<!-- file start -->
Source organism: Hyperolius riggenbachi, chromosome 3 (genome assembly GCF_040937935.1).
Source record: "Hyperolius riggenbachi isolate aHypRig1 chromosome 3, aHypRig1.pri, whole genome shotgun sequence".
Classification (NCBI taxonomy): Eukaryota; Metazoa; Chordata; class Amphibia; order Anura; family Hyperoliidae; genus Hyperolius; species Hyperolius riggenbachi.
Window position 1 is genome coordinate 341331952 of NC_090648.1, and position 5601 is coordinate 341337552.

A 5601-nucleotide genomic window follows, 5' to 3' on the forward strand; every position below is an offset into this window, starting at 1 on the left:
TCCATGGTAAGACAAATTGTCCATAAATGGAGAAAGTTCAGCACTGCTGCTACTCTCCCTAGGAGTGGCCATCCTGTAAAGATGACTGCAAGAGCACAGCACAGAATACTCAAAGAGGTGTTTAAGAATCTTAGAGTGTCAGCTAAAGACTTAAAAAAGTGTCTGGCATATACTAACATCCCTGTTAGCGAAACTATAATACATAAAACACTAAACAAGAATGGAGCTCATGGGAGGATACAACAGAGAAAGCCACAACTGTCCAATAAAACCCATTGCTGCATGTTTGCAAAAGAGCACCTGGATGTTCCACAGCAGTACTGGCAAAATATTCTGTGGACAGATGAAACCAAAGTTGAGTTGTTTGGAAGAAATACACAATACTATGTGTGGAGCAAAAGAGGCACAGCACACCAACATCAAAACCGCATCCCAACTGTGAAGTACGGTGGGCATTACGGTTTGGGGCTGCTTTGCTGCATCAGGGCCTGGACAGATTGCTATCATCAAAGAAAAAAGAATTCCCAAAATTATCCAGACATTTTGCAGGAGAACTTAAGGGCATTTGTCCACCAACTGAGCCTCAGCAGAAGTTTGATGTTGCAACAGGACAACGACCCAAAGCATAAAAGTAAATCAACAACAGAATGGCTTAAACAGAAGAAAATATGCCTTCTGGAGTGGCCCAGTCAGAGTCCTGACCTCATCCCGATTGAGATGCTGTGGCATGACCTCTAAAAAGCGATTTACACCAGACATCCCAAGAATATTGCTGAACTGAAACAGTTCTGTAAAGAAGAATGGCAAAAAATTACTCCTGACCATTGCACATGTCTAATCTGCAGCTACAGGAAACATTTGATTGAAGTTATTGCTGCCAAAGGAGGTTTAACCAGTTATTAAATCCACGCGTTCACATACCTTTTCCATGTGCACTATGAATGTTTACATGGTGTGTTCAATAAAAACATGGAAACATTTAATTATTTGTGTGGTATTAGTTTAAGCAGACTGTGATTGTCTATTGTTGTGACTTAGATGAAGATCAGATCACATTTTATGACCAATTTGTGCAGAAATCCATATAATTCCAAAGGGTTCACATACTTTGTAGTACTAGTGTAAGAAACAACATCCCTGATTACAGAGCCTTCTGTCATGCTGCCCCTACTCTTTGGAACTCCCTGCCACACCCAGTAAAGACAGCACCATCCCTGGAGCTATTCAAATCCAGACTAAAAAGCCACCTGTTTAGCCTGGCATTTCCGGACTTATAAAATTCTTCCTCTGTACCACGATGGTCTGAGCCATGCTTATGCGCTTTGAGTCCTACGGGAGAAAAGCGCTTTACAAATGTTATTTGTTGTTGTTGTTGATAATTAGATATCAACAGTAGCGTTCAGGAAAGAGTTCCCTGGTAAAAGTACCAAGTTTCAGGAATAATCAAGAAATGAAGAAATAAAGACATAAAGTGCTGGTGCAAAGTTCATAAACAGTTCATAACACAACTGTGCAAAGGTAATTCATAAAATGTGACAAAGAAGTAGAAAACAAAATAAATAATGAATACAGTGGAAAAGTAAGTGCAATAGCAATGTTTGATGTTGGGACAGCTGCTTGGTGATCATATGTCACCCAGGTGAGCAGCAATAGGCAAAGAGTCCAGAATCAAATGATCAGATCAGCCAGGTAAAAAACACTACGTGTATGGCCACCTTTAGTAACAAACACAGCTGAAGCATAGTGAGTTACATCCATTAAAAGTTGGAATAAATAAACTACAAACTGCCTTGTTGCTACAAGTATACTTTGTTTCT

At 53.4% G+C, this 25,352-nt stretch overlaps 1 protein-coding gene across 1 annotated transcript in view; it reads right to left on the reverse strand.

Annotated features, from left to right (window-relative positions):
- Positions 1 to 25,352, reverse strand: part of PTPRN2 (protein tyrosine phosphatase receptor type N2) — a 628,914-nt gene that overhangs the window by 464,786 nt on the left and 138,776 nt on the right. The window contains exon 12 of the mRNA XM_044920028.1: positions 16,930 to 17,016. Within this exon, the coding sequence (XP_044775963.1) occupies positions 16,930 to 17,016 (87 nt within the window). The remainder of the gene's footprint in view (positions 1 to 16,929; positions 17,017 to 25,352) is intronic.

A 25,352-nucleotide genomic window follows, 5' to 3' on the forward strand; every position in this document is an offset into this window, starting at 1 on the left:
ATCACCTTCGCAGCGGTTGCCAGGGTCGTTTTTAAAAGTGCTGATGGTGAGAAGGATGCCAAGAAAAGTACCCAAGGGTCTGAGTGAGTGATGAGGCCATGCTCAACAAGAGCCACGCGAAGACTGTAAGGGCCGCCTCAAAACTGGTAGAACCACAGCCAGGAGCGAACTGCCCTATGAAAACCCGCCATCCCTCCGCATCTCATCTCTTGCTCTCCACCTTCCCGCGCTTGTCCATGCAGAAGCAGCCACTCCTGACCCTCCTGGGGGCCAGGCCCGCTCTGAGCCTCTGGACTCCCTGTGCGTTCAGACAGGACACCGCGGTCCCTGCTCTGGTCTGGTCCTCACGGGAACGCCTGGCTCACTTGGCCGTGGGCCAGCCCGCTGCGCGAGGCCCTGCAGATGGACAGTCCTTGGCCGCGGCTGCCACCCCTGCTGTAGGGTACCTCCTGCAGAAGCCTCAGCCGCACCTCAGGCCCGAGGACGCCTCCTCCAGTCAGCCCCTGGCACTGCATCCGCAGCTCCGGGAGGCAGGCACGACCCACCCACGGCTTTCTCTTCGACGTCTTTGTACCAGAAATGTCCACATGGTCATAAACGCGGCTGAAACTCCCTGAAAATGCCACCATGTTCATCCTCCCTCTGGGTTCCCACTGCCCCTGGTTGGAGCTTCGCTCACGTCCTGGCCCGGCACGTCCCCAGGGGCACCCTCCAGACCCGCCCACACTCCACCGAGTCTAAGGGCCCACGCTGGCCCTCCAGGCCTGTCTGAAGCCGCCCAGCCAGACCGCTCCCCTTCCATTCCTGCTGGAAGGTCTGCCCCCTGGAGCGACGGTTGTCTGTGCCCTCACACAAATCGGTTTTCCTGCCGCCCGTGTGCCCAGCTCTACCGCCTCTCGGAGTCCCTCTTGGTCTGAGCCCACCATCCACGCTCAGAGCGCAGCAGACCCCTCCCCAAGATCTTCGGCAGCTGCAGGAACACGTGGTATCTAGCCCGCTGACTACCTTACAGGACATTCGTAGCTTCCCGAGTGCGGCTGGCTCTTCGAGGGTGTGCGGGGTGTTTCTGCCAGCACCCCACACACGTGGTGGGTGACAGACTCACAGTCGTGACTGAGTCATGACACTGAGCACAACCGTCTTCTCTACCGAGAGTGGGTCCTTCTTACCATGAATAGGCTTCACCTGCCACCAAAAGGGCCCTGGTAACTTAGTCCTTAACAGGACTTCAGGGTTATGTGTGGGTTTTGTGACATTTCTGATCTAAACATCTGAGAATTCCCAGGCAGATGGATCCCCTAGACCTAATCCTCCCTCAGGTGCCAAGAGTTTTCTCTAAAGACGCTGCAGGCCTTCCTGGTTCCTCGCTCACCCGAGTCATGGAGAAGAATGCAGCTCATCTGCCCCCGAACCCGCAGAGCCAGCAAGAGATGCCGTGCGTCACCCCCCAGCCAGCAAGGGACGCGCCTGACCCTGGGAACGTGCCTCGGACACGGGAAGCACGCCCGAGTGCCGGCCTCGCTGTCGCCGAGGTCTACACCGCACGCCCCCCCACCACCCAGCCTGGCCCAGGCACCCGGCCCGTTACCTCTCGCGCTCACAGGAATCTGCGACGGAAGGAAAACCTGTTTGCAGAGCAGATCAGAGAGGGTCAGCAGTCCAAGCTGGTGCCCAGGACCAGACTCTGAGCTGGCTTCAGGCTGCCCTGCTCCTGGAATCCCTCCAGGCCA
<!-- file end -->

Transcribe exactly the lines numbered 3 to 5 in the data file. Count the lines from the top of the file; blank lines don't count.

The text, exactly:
Classification (NCBI taxonomy): Eukaryota; Metazoa; Chordata; class Amphibia; order Anura; family Hyperoliidae; genus Hyperolius; species Hyperolius riggenbachi.
Window position 1 is genome coordinate 341331952 of NC_090648.1, and position 5601 is coordinate 341337552.

A 5601-nucleotide genomic window follows, 5' to 3' on the forward strand; every position below is an offset into this window, starting at 1 on the left: